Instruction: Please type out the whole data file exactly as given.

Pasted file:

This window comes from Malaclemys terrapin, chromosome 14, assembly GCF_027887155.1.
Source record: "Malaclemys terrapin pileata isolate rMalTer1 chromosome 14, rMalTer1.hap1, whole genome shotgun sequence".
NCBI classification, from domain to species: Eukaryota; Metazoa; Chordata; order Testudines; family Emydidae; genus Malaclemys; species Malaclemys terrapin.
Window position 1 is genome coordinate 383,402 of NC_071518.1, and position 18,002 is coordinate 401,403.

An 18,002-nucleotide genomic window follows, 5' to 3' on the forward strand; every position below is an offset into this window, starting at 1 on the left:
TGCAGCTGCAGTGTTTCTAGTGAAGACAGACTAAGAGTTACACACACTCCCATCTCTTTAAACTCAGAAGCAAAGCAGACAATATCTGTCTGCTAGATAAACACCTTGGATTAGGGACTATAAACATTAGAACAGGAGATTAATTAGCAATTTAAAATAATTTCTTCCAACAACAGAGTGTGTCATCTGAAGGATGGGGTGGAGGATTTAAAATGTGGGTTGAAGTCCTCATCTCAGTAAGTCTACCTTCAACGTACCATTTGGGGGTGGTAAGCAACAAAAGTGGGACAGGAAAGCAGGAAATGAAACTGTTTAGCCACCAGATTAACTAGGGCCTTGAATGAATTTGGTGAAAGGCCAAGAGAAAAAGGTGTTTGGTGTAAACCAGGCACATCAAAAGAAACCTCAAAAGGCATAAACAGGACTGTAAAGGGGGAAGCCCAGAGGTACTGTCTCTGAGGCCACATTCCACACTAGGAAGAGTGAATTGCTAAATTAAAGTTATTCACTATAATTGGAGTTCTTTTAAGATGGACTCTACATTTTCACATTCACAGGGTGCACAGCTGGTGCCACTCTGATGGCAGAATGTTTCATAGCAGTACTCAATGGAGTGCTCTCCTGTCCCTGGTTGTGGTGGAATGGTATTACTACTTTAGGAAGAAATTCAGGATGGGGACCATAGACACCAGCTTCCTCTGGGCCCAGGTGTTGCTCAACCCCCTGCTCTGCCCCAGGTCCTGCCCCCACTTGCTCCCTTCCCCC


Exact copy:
This window comes from Malaclemys terrapin, chromosome 14, assembly GCF_027887155.1.
Source record: "Malaclemys terrapin pileata isolate rMalTer1 chromosome 14, rMalTer1.hap1, whole genome shotgun sequence".
NCBI classification, from domain to species: Eukaryota; Metazoa; Chordata; order Testudines; family Emydidae; genus Malaclemys; species Malaclemys terrapin.
Window position 1 is genome coordinate 383,402 of NC_071518.1, and position 18,002 is coordinate 401,403.

An 18,002-nucleotide genomic window follows, 5' to 3' on the forward strand; every position below is an offset into this window, starting at 1 on the left:
TGCAGCTGCAGTGTTTCTAGTGAAGACAGACTAAGAGTTACACACACTCCCATCTCTTTAAACTCAGAAGCAAAGCAGACAATATCTGTCTGCTAGATAAACACCTTGGATTAGGGACTATAAACATTAGAACAGGAGATTAATTAGCAATTTAAAATAATTTCTTCCAACAACAGAGTGTGTCATCTGAAGGATGGGGTGGAGGATTTAAAATGTGGGTTGAAGTCCTCATCTCAGTAAGTCTACCTTCAACGTACCATTTGGGGGTGGTAAGCAACAAAAGTGGGACAGGAAAGCAGGAAATGAAACTGTTTAGCCACCAGATTAACTAGGGCCTTGAATGAATTTGGTGAAAGGCCAAGAGAAAAAGGTGTTTGGTGTAAACCAGGCACATCAAAAGAAACCTCAAAAGGCATAAACAGGACTGTAAAGGGGGAAGCCCAGAGGTACTGTCTCTGAGGCCACATTCCACACTAGGAAGAGTGAATTGCTAAATTAAAGTTATTCACTATAATTGGAGTTCTTTTAAGATGGACTCTACATTTTCACATTCACAGGGTGCACAGCTGGTGCCACTCTGATGGCAGAATGTTTCATAGCAGTACTCAATGGAGTGCTCTCCTGTCCCTGGTTGTGGTGGAATGGTATTACTACTTTAGGAAGAAATTCAGGATGGGGACCATAGACACCAGCTTCCTCTGGGCCCAGGTGTTGCTCAACCCCCTGCTCTGCCCCAGGTCCTGCCCCCACTTGCTCCCTTCCCCC